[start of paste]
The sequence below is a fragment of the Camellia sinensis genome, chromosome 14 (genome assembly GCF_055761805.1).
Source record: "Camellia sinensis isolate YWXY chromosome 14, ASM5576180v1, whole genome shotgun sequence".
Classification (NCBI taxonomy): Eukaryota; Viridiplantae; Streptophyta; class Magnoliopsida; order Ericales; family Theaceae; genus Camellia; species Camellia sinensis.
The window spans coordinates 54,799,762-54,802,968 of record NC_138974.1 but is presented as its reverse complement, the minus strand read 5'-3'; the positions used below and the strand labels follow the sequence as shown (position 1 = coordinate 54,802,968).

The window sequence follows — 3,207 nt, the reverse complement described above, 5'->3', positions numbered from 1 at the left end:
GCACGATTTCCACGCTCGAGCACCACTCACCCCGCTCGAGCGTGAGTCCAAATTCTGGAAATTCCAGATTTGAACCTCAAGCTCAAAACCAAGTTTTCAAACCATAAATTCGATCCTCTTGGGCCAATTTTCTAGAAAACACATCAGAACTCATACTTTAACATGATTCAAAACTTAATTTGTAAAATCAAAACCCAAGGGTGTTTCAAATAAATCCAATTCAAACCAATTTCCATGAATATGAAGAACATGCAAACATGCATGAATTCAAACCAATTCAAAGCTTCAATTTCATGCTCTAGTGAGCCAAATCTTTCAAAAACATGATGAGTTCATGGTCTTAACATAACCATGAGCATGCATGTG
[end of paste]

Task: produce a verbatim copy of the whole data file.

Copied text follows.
The sequence below is a fragment of the Camellia sinensis genome, chromosome 14 (genome assembly GCF_055761805.1).
Source record: "Camellia sinensis isolate YWXY chromosome 14, ASM5576180v1, whole genome shotgun sequence".
Classification (NCBI taxonomy): Eukaryota; Viridiplantae; Streptophyta; class Magnoliopsida; order Ericales; family Theaceae; genus Camellia; species Camellia sinensis.
The window spans coordinates 54,799,762-54,802,968 of record NC_138974.1 but is presented as its reverse complement, the minus strand read 5'-3'; the positions used below and the strand labels follow the sequence as shown (position 1 = coordinate 54,802,968).

The window sequence follows — 3,207 nt, the reverse complement described above, 5'->3', positions numbered from 1 at the left end:
GCACGATTTCCACGCTCGAGCACCACTCACCCCGCTCGAGCGTGAGTCCAAATTCTGGAAATTCCAGATTTGAACCTCAAGCTCAAAACCAAGTTTTCAAACCATAAATTCGATCCTCTTGGGCCAATTTTCTAGAAAACACATCAGAACTCATACTTTAACATGATTCAAAACTTAATTTGTAAAATCAAAACCCAAGGGTGTTTCAAATAAATCCAATTCAAACCAATTTCCATGAATATGAAGAACATGCAAACATGCATGAATTCAAACCAATTCAAAGCTTCAATTTCATGCTCTAGTGAGCCAAATCTTTCAAAAACATGATGAGTTCATGGTCTTAACATAACCATGAGCATGCATGTG